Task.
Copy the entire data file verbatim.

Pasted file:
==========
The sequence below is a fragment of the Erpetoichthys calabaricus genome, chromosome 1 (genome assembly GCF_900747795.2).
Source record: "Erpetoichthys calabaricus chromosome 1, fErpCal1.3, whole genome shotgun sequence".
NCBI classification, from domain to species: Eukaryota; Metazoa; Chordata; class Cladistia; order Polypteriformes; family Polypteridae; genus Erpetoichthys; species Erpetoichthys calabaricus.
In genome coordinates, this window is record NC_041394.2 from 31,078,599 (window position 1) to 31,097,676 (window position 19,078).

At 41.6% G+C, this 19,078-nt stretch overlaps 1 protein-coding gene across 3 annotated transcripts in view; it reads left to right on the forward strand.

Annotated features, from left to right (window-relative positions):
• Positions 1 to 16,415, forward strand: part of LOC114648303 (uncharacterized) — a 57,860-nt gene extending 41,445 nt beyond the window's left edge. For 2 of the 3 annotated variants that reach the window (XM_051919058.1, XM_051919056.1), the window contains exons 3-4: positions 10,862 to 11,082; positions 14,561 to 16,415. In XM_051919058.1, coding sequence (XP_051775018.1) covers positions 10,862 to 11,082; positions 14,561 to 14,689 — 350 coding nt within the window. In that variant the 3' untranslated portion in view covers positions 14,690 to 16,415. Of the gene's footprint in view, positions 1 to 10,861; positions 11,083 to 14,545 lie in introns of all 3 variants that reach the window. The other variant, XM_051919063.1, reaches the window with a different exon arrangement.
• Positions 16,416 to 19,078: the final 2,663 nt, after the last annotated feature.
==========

The sequence below is a fragment of the Erpetoichthys calabaricus genome, chromosome 1 (genome assembly GCF_900747795.2).
Source record: "Erpetoichthys calabaricus chromosome 1, fErpCal1.3, whole genome shotgun sequence".
NCBI classification, from domain to species: Eukaryota; Metazoa; Chordata; class Cladistia; order Polypteriformes; family Polypteridae; genus Erpetoichthys; species Erpetoichthys calabaricus.
In genome coordinates, this window is record NC_041394.2 from 31,078,599 (window position 1) to 31,097,676 (window position 19,078).

At 41.6% G+C, this 19,078-nt stretch overlaps 1 protein-coding gene across 3 annotated transcripts in view; it reads left to right on the forward strand.

Annotated features, from left to right (window-relative positions):
• Positions 1 to 16,415, forward strand: part of LOC114648303 (uncharacterized) — a 57,860-nt gene extending 41,445 nt beyond the window's left edge. For 2 of the 3 annotated variants that reach the window (XM_051919058.1, XM_051919056.1), the window contains exons 3-4: positions 10,862 to 11,082; positions 14,561 to 16,415. In XM_051919058.1, coding sequence (XP_051775018.1) covers positions 10,862 to 11,082; positions 14,561 to 14,689 — 350 coding nt within the window. In that variant the 3' untranslated portion in view covers positions 14,690 to 16,415. Of the gene's footprint in view, positions 1 to 10,861; positions 11,083 to 14,545 lie in introns of all 3 variants that reach the window. The other variant, XM_051919063.1, reaches the window with a different exon arrangement.
• Positions 16,416 to 19,078: the final 2,663 nt, after the last annotated feature.